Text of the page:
On 16th August 2012, the South African Police Service fired live ammunition into a crowd of striking mineworkers, killing 34 men and severely wounding others. Subsequently known as the Marikana massacre, the Marikana Commission of Inquiry was soon instituted to uncover the ‘truth’ about what had happened. This article suggests that such linear attempts at truth-finding excise bodily rhythms, resulting in a truth-finding exercise that risks redundancy and irrelevance for key stakeholders impacted by atrocity. Interrogating theoretical insights around corporeality, performance and rhythm to critique ideals of legal progress and aims of closure and truth exposition, this article uses encountered bodily performance as an analytical touchstone to reveal a parallel, cyclical rhythm inside the linear operation of the law. The article suggests that a prioritisation of such bodily performance – foregrounding the lived experience inside the law of truth-seeking – can make truth recovery more relevant to key stakeholders. Such bodily performance also demonstrates a pathway to breaking the cycle of bodily subjugation to positivist legal undertakings, by creating sensory bridges between key stakeholders inside the Marikana Commission of Inquiry.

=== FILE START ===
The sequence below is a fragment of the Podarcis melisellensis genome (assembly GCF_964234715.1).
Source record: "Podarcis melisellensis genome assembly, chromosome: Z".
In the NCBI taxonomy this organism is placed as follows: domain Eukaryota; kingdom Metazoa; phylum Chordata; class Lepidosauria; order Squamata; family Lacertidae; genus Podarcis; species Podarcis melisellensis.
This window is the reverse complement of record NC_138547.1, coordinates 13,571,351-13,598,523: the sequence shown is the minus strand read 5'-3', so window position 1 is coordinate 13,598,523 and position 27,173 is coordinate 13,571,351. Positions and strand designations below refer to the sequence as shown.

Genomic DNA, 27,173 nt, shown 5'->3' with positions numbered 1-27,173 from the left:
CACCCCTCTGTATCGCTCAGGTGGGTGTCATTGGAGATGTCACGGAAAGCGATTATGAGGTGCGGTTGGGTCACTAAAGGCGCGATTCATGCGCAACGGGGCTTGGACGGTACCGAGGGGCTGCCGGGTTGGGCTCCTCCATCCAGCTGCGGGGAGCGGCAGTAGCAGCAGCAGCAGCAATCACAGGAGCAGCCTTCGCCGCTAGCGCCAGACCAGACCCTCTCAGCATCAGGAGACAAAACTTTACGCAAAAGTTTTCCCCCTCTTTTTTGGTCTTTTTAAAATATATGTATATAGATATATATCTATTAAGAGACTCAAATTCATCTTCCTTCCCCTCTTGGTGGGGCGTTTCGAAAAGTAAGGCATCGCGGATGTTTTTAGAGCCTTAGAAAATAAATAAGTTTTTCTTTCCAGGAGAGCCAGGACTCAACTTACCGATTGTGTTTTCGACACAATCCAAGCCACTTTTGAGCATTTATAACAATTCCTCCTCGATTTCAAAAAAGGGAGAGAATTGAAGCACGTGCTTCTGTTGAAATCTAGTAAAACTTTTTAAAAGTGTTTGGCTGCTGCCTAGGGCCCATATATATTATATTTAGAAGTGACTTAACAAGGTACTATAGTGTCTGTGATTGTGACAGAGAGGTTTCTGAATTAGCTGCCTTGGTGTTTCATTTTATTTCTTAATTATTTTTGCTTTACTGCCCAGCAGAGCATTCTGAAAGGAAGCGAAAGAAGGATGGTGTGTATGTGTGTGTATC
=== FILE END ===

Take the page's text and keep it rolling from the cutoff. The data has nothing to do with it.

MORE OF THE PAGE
Recommended CitationGill-Leslie, Robyn, Breaking cycles of subjugation through bodily performance: lived experience inside legal processes at the Marikana Commission of Inquiry, Law Text Culture, 25, 2021, 83-112.